Britain’s ruling Conservative Party suffered a heavy defeat in one electoral district but avoided losing another as results came in early Friday in three by-elections, a critical popularity test for Prime Minister Rishi Sunak.
The small, centrist Liberal Democrats party won one of the Conservatives’ safest seats in Somerton and Frome, in southwest England, reversing a large majority for the Tories, with the Liberal Democrats receiving 21,187 votes against 10,790 for the Conservatives.
But there was better news for Mr. Sunak is in Uxbridge and South Ruislip, on the north-west edge of London, where his party is holding on against the main opposition Labor Party in the district represented by former Prime Minister Boris Johnson.
The third contest, at Selby and Ainsty, in Yorkshire in the north of England, is still to be decided.
For Mr. For Sunak, the by-elections are an anxious foretaste of the general election he must call in January 2025. In Britain besieged by high inflation, a stagnating economy and widespread labor unrest, his Conservatives face a real threat of being ousted from power for the first time in 14 years.
While Britain shares some of these economic problems with other countries after the pandemic and Russia’s invasion of Ukraine, the Conservatives have exacerbated the problems with policy missteps and political turmoil that peaked during the short, stormy tenure of Mr. Sunak, Liz Truss.
He proposed sweeping but unfunded tax cuts that alarmed financial markets and triggered his own downfall after 44 days in office. Removed by Mr. The trickle-down agenda of Ms. Truss and restored Britain’s financial stability. But his legacy has become a poisoned chalice for Mr Sunak and his Tory compatriots with the majority of British voters.
“The Liz Truss episode really damaged their reputation for economic competence, and that will be very difficult to recover from,” said Tim Bale, a professor of politics at Queen Mary University of London. “It’s going to be very difficult.”
The Labor Party’s lead in opinion polls was so convincing that some analysts predicted in advance that Mr. Sunak will become the first prime minister to lose three so-called by-elections in one day since 1968.
But narrow victories for the Conservatives in Uxbridge and South Ruislip dashed that prospect. There, when all the votes were counted, the final tally was 13,965 for Steve Tuckwell, of the Conservative Party, and 13,470 for Labour’s Danny Beales.
A by-election takes place when a seat in the House of Commons becomes vacant between general elections. This time, the contests are also a reminder of the toxic legacy of another of Mr. Sunak, Mr. Johnson.
Mr. Johnson resigned from his seat in the Uxbridge and South Ruislip district, on London’s west edge, after lawmakers ruled he had lied to Parliament over lockdown-defying parties held in Downing Street during the pandemic.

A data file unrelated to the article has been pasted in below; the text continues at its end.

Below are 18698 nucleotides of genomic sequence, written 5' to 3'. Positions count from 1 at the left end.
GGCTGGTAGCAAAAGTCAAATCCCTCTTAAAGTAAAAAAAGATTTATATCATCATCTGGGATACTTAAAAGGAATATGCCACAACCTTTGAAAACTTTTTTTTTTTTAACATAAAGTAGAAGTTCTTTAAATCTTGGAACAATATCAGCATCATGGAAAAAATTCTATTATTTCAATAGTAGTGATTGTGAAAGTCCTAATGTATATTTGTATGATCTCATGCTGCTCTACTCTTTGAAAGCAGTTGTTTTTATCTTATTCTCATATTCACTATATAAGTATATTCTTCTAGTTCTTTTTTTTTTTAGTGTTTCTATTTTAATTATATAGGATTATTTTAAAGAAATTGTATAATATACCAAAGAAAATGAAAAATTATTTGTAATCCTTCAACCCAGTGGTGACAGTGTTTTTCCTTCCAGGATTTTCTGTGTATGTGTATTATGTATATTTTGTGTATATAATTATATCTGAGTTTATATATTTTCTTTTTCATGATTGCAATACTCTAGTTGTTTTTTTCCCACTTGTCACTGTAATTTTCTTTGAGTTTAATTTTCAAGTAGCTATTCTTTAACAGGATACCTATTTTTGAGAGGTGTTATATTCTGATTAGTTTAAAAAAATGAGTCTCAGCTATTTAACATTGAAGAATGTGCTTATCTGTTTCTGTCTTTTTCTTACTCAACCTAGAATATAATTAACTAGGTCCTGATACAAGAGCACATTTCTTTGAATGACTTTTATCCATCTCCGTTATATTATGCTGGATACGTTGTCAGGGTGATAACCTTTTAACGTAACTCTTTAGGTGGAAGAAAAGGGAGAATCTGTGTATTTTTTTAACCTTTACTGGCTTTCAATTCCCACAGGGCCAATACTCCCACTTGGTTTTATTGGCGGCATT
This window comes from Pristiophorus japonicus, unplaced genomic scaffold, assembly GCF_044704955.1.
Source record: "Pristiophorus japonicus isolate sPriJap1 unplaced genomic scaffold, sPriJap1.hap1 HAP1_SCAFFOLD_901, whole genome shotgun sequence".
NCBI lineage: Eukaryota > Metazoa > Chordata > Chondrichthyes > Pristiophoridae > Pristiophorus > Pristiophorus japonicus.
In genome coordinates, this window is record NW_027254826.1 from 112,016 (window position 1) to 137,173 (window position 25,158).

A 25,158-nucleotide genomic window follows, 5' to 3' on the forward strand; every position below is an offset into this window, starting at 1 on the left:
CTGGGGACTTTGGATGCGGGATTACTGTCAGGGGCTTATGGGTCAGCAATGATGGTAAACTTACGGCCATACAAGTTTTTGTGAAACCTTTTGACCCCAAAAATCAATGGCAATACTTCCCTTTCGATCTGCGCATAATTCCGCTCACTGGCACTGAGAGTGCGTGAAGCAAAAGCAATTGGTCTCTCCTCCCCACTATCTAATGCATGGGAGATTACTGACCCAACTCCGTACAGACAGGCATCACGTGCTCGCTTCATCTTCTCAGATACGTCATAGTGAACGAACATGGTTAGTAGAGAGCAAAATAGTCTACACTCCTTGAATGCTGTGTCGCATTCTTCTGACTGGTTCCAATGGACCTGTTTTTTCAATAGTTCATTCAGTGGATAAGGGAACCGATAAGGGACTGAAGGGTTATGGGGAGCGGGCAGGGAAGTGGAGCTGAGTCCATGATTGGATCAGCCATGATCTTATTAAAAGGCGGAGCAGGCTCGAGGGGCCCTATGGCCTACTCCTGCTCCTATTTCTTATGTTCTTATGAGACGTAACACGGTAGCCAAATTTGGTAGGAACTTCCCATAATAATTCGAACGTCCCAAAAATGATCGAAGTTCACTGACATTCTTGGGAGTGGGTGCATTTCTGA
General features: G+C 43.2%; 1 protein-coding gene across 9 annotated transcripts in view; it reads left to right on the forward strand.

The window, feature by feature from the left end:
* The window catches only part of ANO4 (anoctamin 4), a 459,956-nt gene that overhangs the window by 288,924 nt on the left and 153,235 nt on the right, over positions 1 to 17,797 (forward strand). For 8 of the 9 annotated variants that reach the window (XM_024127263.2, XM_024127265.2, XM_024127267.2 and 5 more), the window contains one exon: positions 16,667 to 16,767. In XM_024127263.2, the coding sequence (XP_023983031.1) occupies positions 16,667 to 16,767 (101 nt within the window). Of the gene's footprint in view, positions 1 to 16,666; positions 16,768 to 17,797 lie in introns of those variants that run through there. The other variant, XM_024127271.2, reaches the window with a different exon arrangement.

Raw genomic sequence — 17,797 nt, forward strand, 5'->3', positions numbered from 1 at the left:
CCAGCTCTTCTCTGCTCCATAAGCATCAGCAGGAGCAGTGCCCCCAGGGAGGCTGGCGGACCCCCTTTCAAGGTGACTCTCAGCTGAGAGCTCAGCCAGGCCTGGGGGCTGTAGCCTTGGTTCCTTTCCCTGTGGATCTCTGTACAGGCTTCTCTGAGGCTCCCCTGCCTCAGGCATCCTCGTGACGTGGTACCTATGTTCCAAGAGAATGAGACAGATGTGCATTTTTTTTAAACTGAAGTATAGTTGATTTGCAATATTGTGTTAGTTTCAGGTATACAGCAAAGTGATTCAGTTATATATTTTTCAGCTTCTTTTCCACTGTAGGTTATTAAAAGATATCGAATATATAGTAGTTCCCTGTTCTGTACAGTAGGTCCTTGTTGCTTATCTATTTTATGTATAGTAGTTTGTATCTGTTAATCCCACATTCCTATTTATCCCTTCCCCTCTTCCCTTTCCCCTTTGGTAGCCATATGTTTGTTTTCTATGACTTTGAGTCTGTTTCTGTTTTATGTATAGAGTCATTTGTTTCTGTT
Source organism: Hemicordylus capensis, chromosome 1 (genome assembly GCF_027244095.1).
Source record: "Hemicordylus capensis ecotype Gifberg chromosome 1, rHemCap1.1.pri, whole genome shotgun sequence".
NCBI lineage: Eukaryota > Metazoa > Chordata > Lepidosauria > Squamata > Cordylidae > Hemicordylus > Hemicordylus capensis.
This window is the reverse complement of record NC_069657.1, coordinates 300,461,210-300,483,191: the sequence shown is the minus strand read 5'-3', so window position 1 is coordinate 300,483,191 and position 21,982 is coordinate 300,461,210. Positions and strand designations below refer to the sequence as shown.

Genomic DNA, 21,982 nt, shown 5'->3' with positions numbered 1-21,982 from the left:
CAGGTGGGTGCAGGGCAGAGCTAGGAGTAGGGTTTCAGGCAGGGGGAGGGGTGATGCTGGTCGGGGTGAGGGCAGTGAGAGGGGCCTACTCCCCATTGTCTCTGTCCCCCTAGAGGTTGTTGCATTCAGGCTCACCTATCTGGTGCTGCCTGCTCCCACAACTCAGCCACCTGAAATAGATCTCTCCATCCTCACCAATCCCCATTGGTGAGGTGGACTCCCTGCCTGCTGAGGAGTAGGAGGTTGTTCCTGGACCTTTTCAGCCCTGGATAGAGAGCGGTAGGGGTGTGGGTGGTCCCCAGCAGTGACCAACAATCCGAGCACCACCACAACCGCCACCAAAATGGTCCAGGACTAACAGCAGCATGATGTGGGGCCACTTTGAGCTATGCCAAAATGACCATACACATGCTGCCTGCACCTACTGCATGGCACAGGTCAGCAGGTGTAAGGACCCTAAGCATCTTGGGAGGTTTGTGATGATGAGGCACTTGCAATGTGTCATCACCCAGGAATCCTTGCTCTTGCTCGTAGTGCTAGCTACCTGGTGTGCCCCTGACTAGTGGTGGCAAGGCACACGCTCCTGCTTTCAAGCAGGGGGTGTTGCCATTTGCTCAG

Voters in Selby and Ainsty in northern England are choosing a replacement for one of Mr Johnson’s closest allies, Nigel Adams, who quit after not being given a seat in the House of Lords, as he had hoped.
The third contest took place in Somerton and Frome, a rural district in southwest England, where another Conservative lawmaker, David Warburton, gave up his seat after admitting he had taken cocaine.
“This is probably the closing of a chapter in the story of Boris Johnson’s impact on British politics,” said Robert Hayward, a polling expert who also serves as a Conservative member of the House of Lords. But he added, “Whether closing the whole book is another matter.”
As voting took place in different parts of England, it provided an unusual snapshot of public opinion ahead of the general election. It also captures several trends that have swept through British politics since the last general election in 2019, when Mr. Johnson’s Conservatives won in a landslide victory.
Uxbridge and South Ruislip are the kind of seats Labor needs to win to prove it is credibly approaching power. Mr. Johnson’s political problems weakened the Conservatives, but their fortunes were kept alive by public anger at London’s mayor, Sadiq Khan, a Labor member, for his plans to extend a costly ultralow emission zone to all London boroughs, including Uxbridge.
In Selby and Ainsty, a Tory stronghold, Labor hopes to show it has regained the trust of voters in the north and center of England — regions it once led but where it lost to the Tories in the 2019 election.
The vote in Somerton and Frome is a test of the Conservative Party’s fortunes in the areas of central southern England, known as the “blue wall” — after the party’s campaign colours. It is under pressure in the region from a resurgence of the smaller, centrist, Liberal Democrats.
The Liberal Democrats benefited from some voters, opposed to the Conservatives, strategically casting their ballots for whoever appeared best placed to defeat the Tory candidate.
Recent British elections have featured talk of a major shift in politics, with candidates emphasizing values and cultural issues. But analysts say these by-elections are dominated by the cost-of-living crisis — kitchen-table concerns that have dogged the Conservatives after more than a decade in power.